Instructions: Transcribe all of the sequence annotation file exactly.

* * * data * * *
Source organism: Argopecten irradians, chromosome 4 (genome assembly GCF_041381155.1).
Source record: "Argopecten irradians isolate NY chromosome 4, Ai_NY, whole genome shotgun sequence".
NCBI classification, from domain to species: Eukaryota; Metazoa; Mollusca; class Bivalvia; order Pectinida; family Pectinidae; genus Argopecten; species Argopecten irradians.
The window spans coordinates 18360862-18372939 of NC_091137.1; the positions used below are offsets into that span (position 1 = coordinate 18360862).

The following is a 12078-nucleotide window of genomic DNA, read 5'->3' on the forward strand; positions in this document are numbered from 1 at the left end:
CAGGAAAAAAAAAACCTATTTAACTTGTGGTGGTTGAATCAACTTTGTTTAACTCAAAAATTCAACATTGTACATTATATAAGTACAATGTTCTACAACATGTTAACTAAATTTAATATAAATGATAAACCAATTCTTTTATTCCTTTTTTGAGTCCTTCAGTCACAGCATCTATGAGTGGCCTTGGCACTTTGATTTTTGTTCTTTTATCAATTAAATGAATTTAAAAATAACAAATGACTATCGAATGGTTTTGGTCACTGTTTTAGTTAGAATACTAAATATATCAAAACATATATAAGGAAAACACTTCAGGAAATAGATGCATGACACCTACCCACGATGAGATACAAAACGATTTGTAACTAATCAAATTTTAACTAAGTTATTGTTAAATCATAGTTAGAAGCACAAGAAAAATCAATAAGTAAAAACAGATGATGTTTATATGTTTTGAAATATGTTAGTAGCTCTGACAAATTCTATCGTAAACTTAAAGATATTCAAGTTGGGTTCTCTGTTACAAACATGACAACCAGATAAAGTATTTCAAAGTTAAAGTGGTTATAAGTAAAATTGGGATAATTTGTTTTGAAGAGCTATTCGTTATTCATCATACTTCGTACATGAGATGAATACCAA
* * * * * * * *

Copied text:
Source organism: Argopecten irradians, chromosome 4 (genome assembly GCF_041381155.1).
Source record: "Argopecten irradians isolate NY chromosome 4, Ai_NY, whole genome shotgun sequence".
NCBI classification, from domain to species: Eukaryota; Metazoa; Mollusca; class Bivalvia; order Pectinida; family Pectinidae; genus Argopecten; species Argopecten irradians.
The window spans coordinates 18360862-18372939 of NC_091137.1; the positions used below are offsets into that span (position 1 = coordinate 18360862).

The following is a 12078-nucleotide window of genomic DNA, read 5'->3' on the forward strand; positions in this document are numbered from 1 at the left end:
CAGGAAAAAAAAAACCTATTTAACTTGTGGTGGTTGAATCAACTTTGTTTAACTCAAAAATTCAACATTGTACATTATATAAGTACAATGTTCTACAACATGTTAACTAAATTTAATATAAATGATAAACCAATTCTTTTATTCCTTTTTTGAGTCCTTCAGTCACAGCATCTATGAGTGGCCTTGGCACTTTGATTTTTGTTCTTTTATCAATTAAATGAATTTAAAAATAACAAATGACTATCGAATGGTTTTGGTCACTGTTTTAGTTAGAATACTAAATATATCAAAACATATATAAGGAAAACACTTCAGGAAATAGATGCATGACACCTACCCACGATGAGATACAAAACGATTTGTAACTAATCAAATTTTAACTAAGTTATTGTTAAATCATAGTTAGAAGCACAAGAAAAATCAATAAGTAAAAACAGATGATGTTTATATGTTTTGAAATATGTTAGTAGCTCTGACAAATTCTATCGTAAACTTAAAGATATTCAAGTTGGGTTCTCTGTTACAAACATGACAACCAGATAAAGTATTTCAAAGTTAAAGTGGTTATAAGTAAAATTGGGATAATTTGTTTTGAAGAGCTATTCGTTATTCATCATACTTCGTACATGAGATGAATACCAA